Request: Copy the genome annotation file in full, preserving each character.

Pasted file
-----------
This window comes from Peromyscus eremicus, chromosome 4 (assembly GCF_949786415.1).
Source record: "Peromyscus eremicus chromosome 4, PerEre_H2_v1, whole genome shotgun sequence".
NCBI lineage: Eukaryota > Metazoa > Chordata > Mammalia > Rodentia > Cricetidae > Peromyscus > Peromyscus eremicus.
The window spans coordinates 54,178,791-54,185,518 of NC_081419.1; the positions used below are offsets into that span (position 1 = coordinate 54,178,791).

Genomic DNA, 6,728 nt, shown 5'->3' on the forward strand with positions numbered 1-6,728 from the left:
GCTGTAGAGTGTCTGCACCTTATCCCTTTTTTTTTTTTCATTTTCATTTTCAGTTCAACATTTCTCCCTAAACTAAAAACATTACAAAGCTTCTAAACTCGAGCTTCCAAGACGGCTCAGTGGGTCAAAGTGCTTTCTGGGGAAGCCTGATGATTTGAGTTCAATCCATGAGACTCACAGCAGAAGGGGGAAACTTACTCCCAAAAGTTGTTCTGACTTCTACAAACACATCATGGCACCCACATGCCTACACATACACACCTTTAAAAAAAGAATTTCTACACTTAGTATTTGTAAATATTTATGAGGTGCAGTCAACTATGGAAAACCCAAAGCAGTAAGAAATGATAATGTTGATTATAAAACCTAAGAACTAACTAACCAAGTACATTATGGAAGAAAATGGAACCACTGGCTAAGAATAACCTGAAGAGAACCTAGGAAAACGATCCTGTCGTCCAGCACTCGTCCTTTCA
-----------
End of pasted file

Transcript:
This window comes from Peromyscus eremicus, chromosome 4 (assembly GCF_949786415.1).
Source record: "Peromyscus eremicus chromosome 4, PerEre_H2_v1, whole genome shotgun sequence".
NCBI lineage: Eukaryota > Metazoa > Chordata > Mammalia > Rodentia > Cricetidae > Peromyscus > Peromyscus eremicus.
The window spans coordinates 54,178,791-54,185,518 of NC_081419.1; the positions used below are offsets into that span (position 1 = coordinate 54,178,791).

Genomic DNA, 6,728 nt, shown 5'->3' on the forward strand with positions numbered 1-6,728 from the left:
GCTGTAGAGTGTCTGCACCTTATCCCTTTTTTTTTTTTCATTTTCATTTTCAGTTCAACATTTCTCCCTAAACTAAAAACATTACAAAGCTTCTAAACTCGAGCTTCCAAGACGGCTCAGTGGGTCAAAGTGCTTTCTGGGGAAGCCTGATGATTTGAGTTCAATCCATGAGACTCACAGCAGAAGGGGGAAACTTACTCCCAAAAGTTGTTCTGACTTCTACAAACACATCATGGCACCCACATGCCTACACATACACACCTTTAAAAAAAGAATTTCTACACTTAGTATTTGTAAATATTTATGAGGTGCAGTCAACTATGGAAAACCCAAAGCAGTAAGAAATGATAATGTTGATTATAAAACCTAAGAACTAACTAACCAAGTACATTATGGAAGAAAATGGAACCACTGGCTAAGAATAACCTGAAGAGAACCTAGGAAAACGATCCTGTCGTCCAGCACTCGTCCTTTCA